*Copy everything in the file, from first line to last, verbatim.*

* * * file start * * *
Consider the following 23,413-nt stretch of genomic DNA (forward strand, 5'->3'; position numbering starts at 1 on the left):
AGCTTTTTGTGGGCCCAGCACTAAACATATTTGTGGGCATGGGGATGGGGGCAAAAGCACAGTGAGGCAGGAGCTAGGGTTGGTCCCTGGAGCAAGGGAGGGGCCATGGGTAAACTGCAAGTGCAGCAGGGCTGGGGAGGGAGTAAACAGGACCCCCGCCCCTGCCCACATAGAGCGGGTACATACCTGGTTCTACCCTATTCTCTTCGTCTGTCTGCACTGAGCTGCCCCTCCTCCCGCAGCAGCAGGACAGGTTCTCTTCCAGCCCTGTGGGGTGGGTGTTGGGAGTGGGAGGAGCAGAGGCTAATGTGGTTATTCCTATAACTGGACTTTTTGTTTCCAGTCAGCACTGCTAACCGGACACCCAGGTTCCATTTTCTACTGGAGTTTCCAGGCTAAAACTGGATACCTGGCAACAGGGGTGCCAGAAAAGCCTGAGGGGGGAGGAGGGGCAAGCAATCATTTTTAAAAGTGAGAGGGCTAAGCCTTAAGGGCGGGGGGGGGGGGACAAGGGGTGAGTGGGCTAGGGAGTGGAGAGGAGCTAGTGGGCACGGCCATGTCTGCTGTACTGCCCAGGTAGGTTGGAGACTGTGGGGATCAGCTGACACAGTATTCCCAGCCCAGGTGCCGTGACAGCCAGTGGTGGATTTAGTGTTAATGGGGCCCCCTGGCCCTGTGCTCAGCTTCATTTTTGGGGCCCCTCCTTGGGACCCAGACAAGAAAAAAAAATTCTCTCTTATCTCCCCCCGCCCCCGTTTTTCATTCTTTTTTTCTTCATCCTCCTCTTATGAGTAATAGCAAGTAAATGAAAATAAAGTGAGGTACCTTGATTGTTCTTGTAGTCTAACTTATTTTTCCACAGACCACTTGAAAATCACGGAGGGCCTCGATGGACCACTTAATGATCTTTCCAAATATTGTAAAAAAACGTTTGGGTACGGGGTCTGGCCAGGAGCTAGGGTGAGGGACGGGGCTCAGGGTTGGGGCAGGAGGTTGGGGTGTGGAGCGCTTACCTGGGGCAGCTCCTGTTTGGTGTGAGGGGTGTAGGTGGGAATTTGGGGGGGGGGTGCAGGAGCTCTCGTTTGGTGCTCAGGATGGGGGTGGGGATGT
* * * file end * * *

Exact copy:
Consider the following 23,413-nt stretch of genomic DNA (forward strand, 5'->3'; position numbering starts at 1 on the left):
AGCTTTTTGTGGGCCCAGCACTAAACATATTTGTGGGCATGGGGATGGGGGCAAAAGCACAGTGAGGCAGGAGCTAGGGTTGGTCCCTGGAGCAAGGGAGGGGCCATGGGTAAACTGCAAGTGCAGCAGGGCTGGGGAGGGAGTAAACAGGACCCCCGCCCCTGCCCACATAGAGCGGGTACATACCTGGTTCTACCCTATTCTCTTCGTCTGTCTGCACTGAGCTGCCCCTCCTCCCGCAGCAGCAGGACAGGTTCTCTTCCAGCCCTGTGGGGTGGGTGTTGGGAGTGGGAGGAGCAGAGGCTAATGTGGTTATTCCTATAACTGGACTTTTTGTTTCCAGTCAGCACTGCTAACCGGACACCCAGGTTCCATTTTCTACTGGAGTTTCCAGGCTAAAACTGGATACCTGGCAACAGGGGTGCCAGAAAAGCCTGAGGGGGGAGGAGGGGCAAGCAATCATTTTTAAAAGTGAGAGGGCTAAGCCTTAAGGGCGGGGGGGGGGGGACAAGGGGTGAGTGGGCTAGGGAGTGGAGAGGAGCTAGTGGGCACGGCCATGTCTGCTGTACTGCCCAGGTAGGTTGGAGACTGTGGGGATCAGCTGACACAGTATTCCCAGCCCAGGTGCCGTGACAGCCAGTGGTGGATTTAGTGTTAATGGGGCCCCCTGGCCCTGTGCTCAGCTTCATTTTTGGGGCCCCTCCTTGGGACCCAGACAAGAAAAAAAAATTCTCTCTTATCTCCCCCCGCCCCCGTTTTTCATTCTTTTTTTCTTCATCCTCCTCTTATGAGTAATAGCAAGTAAATGAAAATAAAGTGAGGTACCTTGATTGTTCTTGTAGTCTAACTTATTTTTCCACAGACCACTTGAAAATCACGGAGGGCCTCGATGGACCACTTAATGATCTTTCCAAATATTGTAAAAAAACGTTTGGGTACGGGGTCTGGCCAGGAGCTAGGGTGAGGGACGGGGCTCAGGGTTGGGGCAGGAGGTTGGGGTGTGGAGCGCTTACCTGGGGCAGCTCCTGTTTGGTGTGAGGGGTGTAGGTGGGAATTTGGGGGGGGGGTGCAGGAGCTCTCGTTTGGTGCTCAGGATGGGGGTGGGGATGT